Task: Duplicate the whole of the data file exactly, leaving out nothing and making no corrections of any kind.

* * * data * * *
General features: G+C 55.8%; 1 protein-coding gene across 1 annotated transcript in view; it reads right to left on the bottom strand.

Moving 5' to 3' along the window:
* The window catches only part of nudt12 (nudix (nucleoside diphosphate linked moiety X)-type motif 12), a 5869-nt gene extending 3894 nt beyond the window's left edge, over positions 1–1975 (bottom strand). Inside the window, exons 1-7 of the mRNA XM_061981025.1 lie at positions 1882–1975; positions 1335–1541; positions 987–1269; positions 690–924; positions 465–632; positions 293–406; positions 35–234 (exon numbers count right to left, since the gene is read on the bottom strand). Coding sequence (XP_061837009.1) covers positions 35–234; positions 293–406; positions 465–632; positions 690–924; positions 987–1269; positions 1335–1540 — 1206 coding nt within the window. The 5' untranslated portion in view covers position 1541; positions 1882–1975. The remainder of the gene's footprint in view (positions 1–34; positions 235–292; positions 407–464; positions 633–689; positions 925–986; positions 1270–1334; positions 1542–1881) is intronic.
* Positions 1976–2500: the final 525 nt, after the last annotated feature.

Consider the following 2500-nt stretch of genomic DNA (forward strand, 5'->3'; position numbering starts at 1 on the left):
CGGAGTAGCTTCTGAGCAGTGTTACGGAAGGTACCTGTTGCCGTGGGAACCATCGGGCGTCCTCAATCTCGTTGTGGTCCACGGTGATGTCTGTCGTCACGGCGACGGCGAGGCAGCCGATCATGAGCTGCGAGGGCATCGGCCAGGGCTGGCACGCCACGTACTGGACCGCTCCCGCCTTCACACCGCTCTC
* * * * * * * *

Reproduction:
General features: G+C 55.8%; 1 protein-coding gene across 1 annotated transcript in view; it reads right to left on the bottom strand.

Moving 5' to 3' along the window:
* The window catches only part of nudt12 (nudix (nucleoside diphosphate linked moiety X)-type motif 12), a 5869-nt gene extending 3894 nt beyond the window's left edge, over positions 1–1975 (bottom strand). Inside the window, exons 1-7 of the mRNA XM_061981025.1 lie at positions 1882–1975; positions 1335–1541; positions 987–1269; positions 690–924; positions 465–632; positions 293–406; positions 35–234 (exon numbers count right to left, since the gene is read on the bottom strand). Coding sequence (XP_061837009.1) covers positions 35–234; positions 293–406; positions 465–632; positions 690–924; positions 987–1269; positions 1335–1540 — 1206 coding nt within the window. The 5' untranslated portion in view covers position 1541; positions 1882–1975. The remainder of the gene's footprint in view (positions 1–34; positions 235–292; positions 407–464; positions 633–689; positions 925–986; positions 1270–1334; positions 1542–1881) is intronic.
* Positions 1976–2500: the final 525 nt, after the last annotated feature.

Consider the following 2500-nt stretch of genomic DNA (forward strand, 5'->3'; position numbering starts at 1 on the left):
CGGAGTAGCTTCTGAGCAGTGTTACGGAAGGTACCTGTTGCCGTGGGAACCATCGGGCGTCCTCAATCTCGTTGTGGTCCACGGTGATGTCTGTCGTCACGGCGACGGCGAGGCAGCCGATCATGAGCTGCGAGGGCATCGGCCAGGGCTGGCACGCCACGTACTGGACCGCTCCCGCCTTCACACCGCTCTC